Safety Harbor Waives Golf Cart Regulations | Clear water

SAFETY HARBOR — City commissioners declined to issue an ordinance that would have designated specific routes for golf cart travel, meaning golf carts will retain their nebulous status in the city for the foreseeable future.

The decision, made at a June 21 commission meeting, comes amid a noticeable increase in golf cart use in residential and commercial areas of Safety Harbor. Despite their popularity, golf carts—by their strict definition—are technically illegal on most public roads, absent county or city ordinances to the contrary.

Florida law states that golf carts may only be used on roads specifically designated for them by a county or municipality. ‘Golf cart compatible’ ordinances have been passed in Dunedin and Oldsmar, but not in Safety Harbor – meaning people driving golf carts in Safety Harbor risk incurring traffic citations from police. Pinellas County deputies.

The hypothetical ordinance would have designated legal routes for golf carts, as well as regulated age limits, safety features and vehicle registration.

An online poll, conducted between May and June, identified a large majority of residents in favor of allowing golf carts on public roads – 77%, an increase of 10 points from a similar poll conducted by the city ​​in 2012.

However, City Manager Matt Spoor cautioned at the meeting that neither Dunedin’s nor Oldsmar’s ordinances provide a perfect model for Safety Harbor.

“There is no perfect prescription, solution or program; they all have their pros and cons,” Spoor said. “There are nightmares of what happens in these cities and what doesn’t.”

Some commission members, including Mayor Joe Ayoub, argued that switching from state law to city ordinance would only confuse golf cart owners rather than help them.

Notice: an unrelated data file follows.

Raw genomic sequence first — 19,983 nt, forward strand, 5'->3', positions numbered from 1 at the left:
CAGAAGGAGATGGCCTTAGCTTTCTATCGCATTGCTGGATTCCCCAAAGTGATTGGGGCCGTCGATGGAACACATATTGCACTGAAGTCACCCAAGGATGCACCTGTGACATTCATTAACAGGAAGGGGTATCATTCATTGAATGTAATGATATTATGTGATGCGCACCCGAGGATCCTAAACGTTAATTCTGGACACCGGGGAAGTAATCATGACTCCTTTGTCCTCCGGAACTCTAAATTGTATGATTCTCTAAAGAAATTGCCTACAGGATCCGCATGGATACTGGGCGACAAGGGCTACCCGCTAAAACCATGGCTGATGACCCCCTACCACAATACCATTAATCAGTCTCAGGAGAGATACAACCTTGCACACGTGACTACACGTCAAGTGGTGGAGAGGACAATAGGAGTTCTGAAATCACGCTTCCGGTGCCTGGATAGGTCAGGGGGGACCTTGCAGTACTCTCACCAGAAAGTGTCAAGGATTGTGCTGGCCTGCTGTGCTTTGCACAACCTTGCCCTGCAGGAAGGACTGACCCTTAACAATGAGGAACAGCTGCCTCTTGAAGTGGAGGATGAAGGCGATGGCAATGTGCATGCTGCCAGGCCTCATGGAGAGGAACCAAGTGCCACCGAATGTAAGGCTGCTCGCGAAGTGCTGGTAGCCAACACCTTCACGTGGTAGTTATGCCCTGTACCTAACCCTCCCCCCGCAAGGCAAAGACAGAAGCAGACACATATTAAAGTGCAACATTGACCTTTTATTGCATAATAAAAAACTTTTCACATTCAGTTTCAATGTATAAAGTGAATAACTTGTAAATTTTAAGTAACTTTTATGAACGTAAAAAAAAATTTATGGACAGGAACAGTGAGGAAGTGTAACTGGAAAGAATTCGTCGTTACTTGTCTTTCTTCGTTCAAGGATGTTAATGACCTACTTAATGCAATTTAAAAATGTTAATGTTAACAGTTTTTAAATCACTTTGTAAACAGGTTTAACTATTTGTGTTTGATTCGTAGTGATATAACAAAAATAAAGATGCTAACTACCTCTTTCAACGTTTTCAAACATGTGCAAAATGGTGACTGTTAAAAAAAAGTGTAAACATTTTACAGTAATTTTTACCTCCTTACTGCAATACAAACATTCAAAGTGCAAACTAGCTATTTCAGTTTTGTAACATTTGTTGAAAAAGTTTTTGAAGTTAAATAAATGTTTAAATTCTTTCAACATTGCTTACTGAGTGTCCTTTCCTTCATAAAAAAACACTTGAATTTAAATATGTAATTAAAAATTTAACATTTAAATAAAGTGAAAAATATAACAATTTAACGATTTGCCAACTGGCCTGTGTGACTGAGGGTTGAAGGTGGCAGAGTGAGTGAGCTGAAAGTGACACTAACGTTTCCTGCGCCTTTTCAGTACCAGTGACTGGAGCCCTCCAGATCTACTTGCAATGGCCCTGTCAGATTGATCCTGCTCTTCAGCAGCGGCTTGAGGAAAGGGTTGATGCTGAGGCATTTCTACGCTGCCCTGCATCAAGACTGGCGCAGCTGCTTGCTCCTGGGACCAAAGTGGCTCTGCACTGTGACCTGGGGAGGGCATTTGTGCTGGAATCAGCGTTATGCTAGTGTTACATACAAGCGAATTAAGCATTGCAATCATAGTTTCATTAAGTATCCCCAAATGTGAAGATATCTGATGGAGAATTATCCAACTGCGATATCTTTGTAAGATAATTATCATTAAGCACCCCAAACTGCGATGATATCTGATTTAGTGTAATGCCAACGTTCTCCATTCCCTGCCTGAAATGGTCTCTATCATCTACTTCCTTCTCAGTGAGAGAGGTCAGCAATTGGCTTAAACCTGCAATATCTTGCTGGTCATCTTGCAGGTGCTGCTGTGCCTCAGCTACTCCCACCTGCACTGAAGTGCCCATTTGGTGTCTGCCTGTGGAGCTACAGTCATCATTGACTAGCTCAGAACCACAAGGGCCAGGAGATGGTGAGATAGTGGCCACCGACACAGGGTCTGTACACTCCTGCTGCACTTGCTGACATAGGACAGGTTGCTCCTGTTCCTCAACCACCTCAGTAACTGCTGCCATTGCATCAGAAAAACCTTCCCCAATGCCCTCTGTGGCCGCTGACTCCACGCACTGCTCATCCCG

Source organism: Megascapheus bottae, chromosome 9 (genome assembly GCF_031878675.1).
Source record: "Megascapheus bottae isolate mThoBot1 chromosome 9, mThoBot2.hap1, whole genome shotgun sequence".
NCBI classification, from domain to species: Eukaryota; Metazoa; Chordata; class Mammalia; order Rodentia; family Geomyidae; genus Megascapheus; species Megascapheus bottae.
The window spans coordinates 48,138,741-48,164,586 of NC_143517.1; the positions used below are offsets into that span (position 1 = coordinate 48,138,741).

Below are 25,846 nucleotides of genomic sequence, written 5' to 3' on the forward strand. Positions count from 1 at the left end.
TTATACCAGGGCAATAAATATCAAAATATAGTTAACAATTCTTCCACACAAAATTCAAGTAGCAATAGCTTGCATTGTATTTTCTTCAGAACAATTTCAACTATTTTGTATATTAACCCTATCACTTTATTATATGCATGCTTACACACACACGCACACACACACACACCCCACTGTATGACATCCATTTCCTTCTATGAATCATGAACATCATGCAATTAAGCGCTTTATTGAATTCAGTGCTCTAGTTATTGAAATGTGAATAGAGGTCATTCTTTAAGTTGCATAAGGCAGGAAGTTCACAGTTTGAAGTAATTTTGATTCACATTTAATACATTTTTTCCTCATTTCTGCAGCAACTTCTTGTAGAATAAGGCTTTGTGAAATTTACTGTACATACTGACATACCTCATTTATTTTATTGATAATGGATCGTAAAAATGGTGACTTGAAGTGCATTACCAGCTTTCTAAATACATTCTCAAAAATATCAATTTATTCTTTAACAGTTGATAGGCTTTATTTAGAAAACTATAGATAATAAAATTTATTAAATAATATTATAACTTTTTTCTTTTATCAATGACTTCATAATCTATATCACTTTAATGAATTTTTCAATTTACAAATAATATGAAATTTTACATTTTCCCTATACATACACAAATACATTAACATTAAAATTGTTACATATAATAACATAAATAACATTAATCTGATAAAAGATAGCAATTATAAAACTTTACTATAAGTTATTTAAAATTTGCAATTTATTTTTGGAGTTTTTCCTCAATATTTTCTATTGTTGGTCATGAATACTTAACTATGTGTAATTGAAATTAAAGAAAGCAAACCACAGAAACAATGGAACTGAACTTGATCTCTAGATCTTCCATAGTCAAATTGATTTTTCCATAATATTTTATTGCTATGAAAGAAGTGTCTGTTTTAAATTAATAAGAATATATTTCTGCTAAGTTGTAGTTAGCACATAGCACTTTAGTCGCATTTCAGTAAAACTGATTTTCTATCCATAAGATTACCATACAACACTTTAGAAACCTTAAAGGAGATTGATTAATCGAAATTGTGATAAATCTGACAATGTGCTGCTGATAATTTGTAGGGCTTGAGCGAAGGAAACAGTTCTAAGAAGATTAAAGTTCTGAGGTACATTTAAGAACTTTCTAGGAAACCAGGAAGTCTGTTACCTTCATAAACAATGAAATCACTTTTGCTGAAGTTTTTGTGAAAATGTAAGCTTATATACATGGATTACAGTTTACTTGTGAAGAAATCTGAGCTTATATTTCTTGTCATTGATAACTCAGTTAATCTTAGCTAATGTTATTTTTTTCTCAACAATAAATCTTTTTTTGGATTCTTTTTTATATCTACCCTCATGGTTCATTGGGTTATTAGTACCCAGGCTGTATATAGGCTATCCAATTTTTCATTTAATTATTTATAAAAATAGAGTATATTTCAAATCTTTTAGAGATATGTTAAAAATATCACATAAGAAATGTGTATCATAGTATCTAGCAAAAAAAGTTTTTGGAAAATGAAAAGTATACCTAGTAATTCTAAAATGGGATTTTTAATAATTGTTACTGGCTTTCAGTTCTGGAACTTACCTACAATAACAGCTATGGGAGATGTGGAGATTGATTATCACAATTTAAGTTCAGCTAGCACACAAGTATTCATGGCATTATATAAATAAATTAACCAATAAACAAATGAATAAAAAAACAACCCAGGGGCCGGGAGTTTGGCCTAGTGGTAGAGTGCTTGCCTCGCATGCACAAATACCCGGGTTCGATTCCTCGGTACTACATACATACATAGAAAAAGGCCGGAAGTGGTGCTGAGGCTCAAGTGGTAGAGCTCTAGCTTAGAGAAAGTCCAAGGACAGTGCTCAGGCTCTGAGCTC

“It’s going to be difficult to educate people,” Ayoub said. “(Combined with Florida law), it’s a patchwork of statutes and ordinances. It’s confusing.”

State law also prohibits golf carts from being driven on roads exceeding 35 mph; therefore, any ordinance proposed in Safety Harbor would necessarily divide the city into three golf cart-friendly “zones,” separated by Enterprise Road and State Road 580.

“If we do the ordinance, and we have the specified zones, and people are out of their zone, they’re going the wrong speed (crossing Enterprise or SR 580),” Commissioner Nancy Besore said. “They’re going to get a ticket. And that will put some people off.

Spoor also noted that golf carts are legally distinct from “low-speed vehicles.” While golf carts are defined as recreational vehicles that cannot exceed 20 mph, LSVs travel between 20 and 25 mph; LSVs also include features that golf carts typically lack, such as windshields, side mirrors, and license plates — and as such must be insured and registered with the state.

The survey provided to residents of Safety Harbor did not distinguish between golf carts and LSVs.

According to Spoor, the order would have provided “another option” for reluctant golf cart owners to register their carts as LSVs. Besore, who supported the order, agreed, saying many golf cart owners choose not to register their vehicles as LSVs even if they meet the criteria, due to the inherent difficulty of the process.

“The golf cart people I heard said it was very bulky and very expensive,” Besore said. “If they try to make (their golf cart) a LSV, they have to take it to Hillsborough to get it registered. They say it’s $75 a year to throw it on their home insurance, and it costs $77 a month to do it with the license plate – so in a way it’s a question of fairness. People are already in LSV if they have the money and are ready to jump through all the hoops, we see them.

Nonetheless, the commission questioned the idea that the ordinance would further stimulate golf cart traffic in the downtown area. Commissioner Andy Steingold noted that residents drive their carts regularly, regardless of their registration or LSV status.

“I don’t think by not enacting an ordinance we’re stopping people from using golf carts,” Steingold said. “There are a lot of them out there. (People) are going to use them anyway, so I don’t think it’s going to really make a difference.

Ultimately, the commission decided not to implement a citywide golf cart policy, allowing golf cart and LSV owners to maintain the status quo.

“I was all for visiting (the problem), but I just think it’s going to be very problematic,” Steingold said. “People are not going to comply, we have the zoning problem; it will be very problematic. It is easier to rely on state law.